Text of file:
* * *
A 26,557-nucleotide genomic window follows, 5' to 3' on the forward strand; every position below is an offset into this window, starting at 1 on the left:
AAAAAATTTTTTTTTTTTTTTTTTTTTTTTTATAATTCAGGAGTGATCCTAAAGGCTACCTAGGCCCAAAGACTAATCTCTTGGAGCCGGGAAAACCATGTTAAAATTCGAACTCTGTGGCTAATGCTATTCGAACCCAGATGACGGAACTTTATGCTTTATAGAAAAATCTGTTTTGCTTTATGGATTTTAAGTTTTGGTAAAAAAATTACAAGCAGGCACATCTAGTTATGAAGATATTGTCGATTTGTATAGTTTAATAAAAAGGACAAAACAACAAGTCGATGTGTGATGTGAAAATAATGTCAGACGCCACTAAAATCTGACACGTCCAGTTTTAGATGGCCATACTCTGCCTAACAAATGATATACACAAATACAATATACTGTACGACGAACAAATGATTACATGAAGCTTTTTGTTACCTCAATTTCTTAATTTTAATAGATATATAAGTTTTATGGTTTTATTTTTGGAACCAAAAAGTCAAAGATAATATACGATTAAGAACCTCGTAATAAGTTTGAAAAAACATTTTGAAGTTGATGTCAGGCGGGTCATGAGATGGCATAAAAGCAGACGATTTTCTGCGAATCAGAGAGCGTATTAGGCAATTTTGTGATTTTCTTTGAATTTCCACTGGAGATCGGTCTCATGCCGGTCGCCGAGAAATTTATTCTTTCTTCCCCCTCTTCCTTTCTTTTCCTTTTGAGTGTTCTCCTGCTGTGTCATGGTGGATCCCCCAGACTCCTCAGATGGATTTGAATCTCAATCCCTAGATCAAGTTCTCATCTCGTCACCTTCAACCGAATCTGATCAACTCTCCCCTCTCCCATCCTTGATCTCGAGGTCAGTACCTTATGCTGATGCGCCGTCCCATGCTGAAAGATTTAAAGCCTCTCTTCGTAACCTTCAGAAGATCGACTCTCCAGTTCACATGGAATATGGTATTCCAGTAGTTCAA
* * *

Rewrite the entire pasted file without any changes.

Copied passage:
A 26,557-nucleotide genomic window follows, 5' to 3' on the forward strand; every position below is an offset into this window, starting at 1 on the left:
AAAAAATTTTTTTTTTTTTTTTTTTTTTTTTATAATTCAGGAGTGATCCTAAAGGCTACCTAGGCCCAAAGACTAATCTCTTGGAGCCGGGAAAACCATGTTAAAATTCGAACTCTGTGGCTAATGCTATTCGAACCCAGATGACGGAACTTTATGCTTTATAGAAAAATCTGTTTTGCTTTATGGATTTTAAGTTTTGGTAAAAAAATTACAAGCAGGCACATCTAGTTATGAAGATATTGTCGATTTGTATAGTTTAATAAAAAGGACAAAACAACAAGTCGATGTGTGATGTGAAAATAATGTCAGACGCCACTAAAATCTGACACGTCCAGTTTTAGATGGCCATACTCTGCCTAACAAATGATATACACAAATACAATATACTGTACGACGAACAAATGATTACATGAAGCTTTTTGTTACCTCAATTTCTTAATTTTAATAGATATATAAGTTTTATGGTTTTATTTTTGGAACCAAAAAGTCAAAGATAATATACGATTAAGAACCTCGTAATAAGTTTGAAAAAACATTTTGAAGTTGATGTCAGGCGGGTCATGAGATGGCATAAAAGCAGACGATTTTCTGCGAATCAGAGAGCGTATTAGGCAATTTTGTGATTTTCTTTGAATTTCCACTGGAGATCGGTCTCATGCCGGTCGCCGAGAAATTTATTCTTTCTTCCCCCTCTTCCTTTCTTTTCCTTTTGAGTGTTCTCCTGCTGTGTCATGGTGGATCCCCCAGACTCCTCAGATGGATTTGAATCTCAATCCCTAGATCAAGTTCTCATCTCGTCACCTTCAACCGAATCTGATCAACTCTCCCCTCTCCCATCCTTGATCTCGAGGTCAGTACCTTATGCTGATGCGCCGTCCCATGCTGAAAGATTTAAAGCCTCTCTTCGTAACCTTCAGAAGATCGACTCTCCAGTTCACATGGAATATGGTATTCCAGTAGTTCAA